Again, a step that every skin type should be including during the day! And your skin tone does not determine this. Everyone needs sunscreen. Asian sunscreens are typically more cosmetically elegant than their western counterparts, and every skin type should be able to find one they enjoy. Gel or very thin liquids may work particularly well for oily skin, while more of a creamy lotion could be more desirable to dry skin. Innisfree have several options in their SPF range to target different skin needs. For example, their Tone Up No Sebum Sunscreen leaves a completely matte finish and may be the preferred choice of those with oily skin. Normal skin types will appreciate the Aqua Drop sun cream for full protection but also quick absorption time.
Sensitive skin may prefer a mineral sunscreen, although chemical sunscreens tend to be “easier” to wear in that they usually leave no white-cast and dry down more quickly. Dr Ceuracle recently released a chemical sunscreen that should be suitable for more sensitive skin as it includes Centella Complex, known for soothing and repairing damaged skin.
While the main priority of SPF is of course to protect from the sun, you can also target a product that aligns with your skin type for the most comfortable wear.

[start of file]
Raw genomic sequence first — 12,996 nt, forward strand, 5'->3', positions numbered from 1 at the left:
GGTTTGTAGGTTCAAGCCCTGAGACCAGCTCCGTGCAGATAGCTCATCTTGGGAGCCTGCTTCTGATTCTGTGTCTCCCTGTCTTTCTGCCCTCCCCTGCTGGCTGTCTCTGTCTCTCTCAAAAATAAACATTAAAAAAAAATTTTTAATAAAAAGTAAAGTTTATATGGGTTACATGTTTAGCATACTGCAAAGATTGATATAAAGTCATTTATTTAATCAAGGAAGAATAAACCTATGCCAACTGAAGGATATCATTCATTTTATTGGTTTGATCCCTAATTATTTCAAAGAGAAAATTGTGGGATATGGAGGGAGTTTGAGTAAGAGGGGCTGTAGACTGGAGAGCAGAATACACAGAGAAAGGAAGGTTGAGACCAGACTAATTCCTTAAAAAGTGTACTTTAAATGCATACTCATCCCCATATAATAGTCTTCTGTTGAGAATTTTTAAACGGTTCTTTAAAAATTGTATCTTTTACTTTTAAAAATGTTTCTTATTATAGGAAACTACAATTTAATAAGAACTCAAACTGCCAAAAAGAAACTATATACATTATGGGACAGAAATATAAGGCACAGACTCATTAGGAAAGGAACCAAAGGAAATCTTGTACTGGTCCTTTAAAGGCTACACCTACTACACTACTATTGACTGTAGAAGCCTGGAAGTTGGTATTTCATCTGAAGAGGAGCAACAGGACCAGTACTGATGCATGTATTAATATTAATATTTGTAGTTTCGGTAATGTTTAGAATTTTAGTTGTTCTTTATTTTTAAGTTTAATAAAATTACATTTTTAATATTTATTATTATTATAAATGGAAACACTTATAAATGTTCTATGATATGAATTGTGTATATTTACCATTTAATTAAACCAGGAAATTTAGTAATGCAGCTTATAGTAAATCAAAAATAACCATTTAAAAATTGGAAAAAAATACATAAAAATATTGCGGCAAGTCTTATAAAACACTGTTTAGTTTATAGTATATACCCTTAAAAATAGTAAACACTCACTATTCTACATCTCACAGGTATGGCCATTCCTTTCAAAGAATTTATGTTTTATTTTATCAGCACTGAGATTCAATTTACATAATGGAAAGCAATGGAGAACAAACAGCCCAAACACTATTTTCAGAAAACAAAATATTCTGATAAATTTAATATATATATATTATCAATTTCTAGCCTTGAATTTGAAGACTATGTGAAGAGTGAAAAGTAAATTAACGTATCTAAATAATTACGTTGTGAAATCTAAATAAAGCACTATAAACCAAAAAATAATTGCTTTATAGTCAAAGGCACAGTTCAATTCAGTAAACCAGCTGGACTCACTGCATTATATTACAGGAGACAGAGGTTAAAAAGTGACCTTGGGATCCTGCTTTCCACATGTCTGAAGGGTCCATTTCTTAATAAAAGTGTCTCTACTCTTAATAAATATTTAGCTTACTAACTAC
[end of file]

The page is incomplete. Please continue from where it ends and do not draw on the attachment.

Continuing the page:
So, after discussing so many potential steps, the takeaway is that you don’t necessarily need to do a 10-step skincare routine BUT you should be taking care of your skin. Cleansing, hydrating, moisturizing, and sun protection are essential for all skin types. How you achieve those steps is down to you. Every person reading this is an individual with individual needs, and that includes skin! A lot of skincare is unfortunately trial and error, but hopefully today’s article and the tips we’ve included will help you form an idea of how you can build your routine based on your skin type and skincare aims. Don’t forget though- skincare takes time and consistency. Once you’ve built your routine, stick with it and over time you should reap the benefits.
Photography courtesy of Aiony Haust
Katherine Spowart from skinfullofseoul.com